Saccade LP at the presentation of target and distracting stimuli to the dominant and subdominant eye
The aim of this study was to estimate dependence of saccadic latency during stimulation of the dominant and subdominant eye in various conditions of presentation of target and distracting stimuli.
This results are the preliminary first part of a presaccadic ERP study. The main goal of this study is an analysis of presaccadic brain potentials in connection of processes of saccadic eye movement preparation.
Many environmental stimuli present a quasi-rhythmic structure at different timescales that the brain needs to decompose and integrate. Cortical oscillations have been proposed as instruments of sensory de-multiplexing, i.e., the parallel processing of different frequency streams in sensory signals. Yet their causal role in such a process has never been demonstrated. Here, we used a neural microcircuit model to address whether coupled theta–gamma oscillations, as observed in human auditory cortex, could underpin the multiscale sensory analysis of speech. We show that, in continuous speech, theta oscillations can flexibly track the syllabic rhythm and temporally organize the phoneme-level response of gamma neurons into a code that enables syllable identification. The tracking of slow speech fluctuations by theta oscillations, and its coupling to gamma-spiking activity both appeared as critical features for accurate speech encoding. These results demonstrate that cortical oscillations can be a key instrument of speech de-multiplexing, parsing, and encoding.
An extensive amount of research indicates that repeating target and distractor features facilitates pop-out search while switching these features slows the search. Following the seminal study by Maljkovic and Nakayama (1994), this “priming of pop-out” effect (PoP) has been widely described as an automatic bottom-up process that is independent of the observers’ expectations. At the same time, numerous studies highlight the crucial role of expectations in visual attention deployment. Our experiment shows that in contrast to previous claims, PoP in a classic color singleton search task is a mix of automatic processing and expectations. Participants searched for a uniquely colored diamond among 2 same-colored distractors. Target color sequences were either predictable (e.g., 2 red-target-green-distractors trials, followed by 2 green-target-red-distractors trials, and so on) or random. Responses were faster in predictable color sequences than randomly changing ones with equal number of repetitions of target colors on preceding trials. Analyses of observers’ eye movements showed that predictability of target color affected both latency and accuracy of the first saccade during a search trial. Our results support the idea that PoP is governed not only by automatic effects from previous target or distractor features but also by top-down expectations.
Differences in the parameters of memory-guided saccades and saccades to visual stimuli were demonstrated. Increases in the latent periods of memory-guided saccades as compared with saccades to visual stimuli provided evidence of slowing of saccade programming based on the extraction of information from working memory. Differently directed lateral differences were seen in the latent periods and durations of saccades to visual targets and memory-guided saccades, reflecting the leading role of the left hemisphere in the programming of saccades to visual stimuli and the right hemisphere in the programming of memory- guided saccades. Comparison of parameters of the temporospatial dynamics of initiation potentials P-1 and N-1, which develop in the last 100 msec of the latent periods of saccades, suggest that there are different mechanisms for the final step of programming saccades to visual stimuli and memory-guided saccades. Decreases in the latent period of the P-1 and N-1 peak potentials before memory-guided saccades may be evidence showing acceleration of the initiation processes for memory-guided saccades as compared with visually evoked saccades. This provides grounds for suggesting that the slowing of the programming of memory-guided saccades occurs at steps preceding saccade initiation.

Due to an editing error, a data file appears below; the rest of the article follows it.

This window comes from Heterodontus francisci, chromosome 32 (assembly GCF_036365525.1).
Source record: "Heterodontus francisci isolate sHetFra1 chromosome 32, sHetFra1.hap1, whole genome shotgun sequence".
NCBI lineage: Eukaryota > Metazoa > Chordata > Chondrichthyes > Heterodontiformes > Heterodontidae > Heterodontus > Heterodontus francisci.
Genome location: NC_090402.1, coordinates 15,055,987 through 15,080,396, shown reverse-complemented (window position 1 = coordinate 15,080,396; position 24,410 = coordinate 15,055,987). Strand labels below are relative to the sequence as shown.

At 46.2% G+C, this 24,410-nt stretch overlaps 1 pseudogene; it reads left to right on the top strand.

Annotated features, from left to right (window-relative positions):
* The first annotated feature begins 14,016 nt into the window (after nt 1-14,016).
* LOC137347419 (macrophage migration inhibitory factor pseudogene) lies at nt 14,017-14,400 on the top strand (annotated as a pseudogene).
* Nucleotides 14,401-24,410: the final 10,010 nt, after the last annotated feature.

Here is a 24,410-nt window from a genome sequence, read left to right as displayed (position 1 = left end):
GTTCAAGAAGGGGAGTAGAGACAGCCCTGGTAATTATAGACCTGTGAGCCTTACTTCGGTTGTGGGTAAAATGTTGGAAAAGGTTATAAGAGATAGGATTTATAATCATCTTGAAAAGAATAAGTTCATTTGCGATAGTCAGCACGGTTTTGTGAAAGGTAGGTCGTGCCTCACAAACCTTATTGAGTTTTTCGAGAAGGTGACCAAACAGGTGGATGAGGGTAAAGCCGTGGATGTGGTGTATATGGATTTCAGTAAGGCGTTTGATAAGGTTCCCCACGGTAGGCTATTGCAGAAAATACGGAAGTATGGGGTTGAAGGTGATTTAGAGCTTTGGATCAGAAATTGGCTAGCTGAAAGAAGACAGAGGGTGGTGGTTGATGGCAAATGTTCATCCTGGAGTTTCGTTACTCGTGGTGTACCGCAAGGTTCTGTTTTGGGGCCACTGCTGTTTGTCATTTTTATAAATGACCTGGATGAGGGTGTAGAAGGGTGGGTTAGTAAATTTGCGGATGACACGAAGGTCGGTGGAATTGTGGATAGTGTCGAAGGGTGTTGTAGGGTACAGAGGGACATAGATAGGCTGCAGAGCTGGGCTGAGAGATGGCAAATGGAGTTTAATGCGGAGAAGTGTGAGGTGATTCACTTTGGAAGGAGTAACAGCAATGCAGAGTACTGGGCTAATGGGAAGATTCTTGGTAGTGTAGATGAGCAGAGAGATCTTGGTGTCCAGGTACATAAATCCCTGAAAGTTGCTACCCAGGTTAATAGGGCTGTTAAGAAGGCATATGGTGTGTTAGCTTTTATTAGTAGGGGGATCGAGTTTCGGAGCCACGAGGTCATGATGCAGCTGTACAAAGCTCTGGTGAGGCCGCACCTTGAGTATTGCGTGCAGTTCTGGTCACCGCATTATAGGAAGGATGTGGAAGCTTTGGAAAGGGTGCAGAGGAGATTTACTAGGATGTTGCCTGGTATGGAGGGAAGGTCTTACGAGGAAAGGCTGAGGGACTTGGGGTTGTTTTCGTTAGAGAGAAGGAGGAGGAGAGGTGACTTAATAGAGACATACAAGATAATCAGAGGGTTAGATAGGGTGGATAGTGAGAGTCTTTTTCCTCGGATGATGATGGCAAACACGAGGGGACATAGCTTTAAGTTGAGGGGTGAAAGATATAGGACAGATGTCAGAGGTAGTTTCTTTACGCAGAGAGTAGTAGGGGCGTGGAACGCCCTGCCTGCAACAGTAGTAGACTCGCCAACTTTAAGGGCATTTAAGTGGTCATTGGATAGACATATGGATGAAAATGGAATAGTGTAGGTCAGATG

One of the key advances in genome assembly that has led to a significant improvement in contig lengths has been improved algorithms for utilization of paired reads (mate-pairs). While in most assemblers, mate-pair information is used in a post-processing step, the recently proposed Paired de Bruijn Graph (PDBG) approach incorporates the mate-pair information directly in the assembly graph structure. However, the PDBG approach faces difficulties when the variation in the insert sizes is high. To address this problem, we first transform mate-pairs into edge-pair histograms that allow one to better estimate the distance between edges in the assembly graph that represent regions linked by multiple mate-pairs. Further, we combine the ideas of mate-pair transformation and PDBGs to construct new data structures for genome assembly: pathsets and pathset graphs.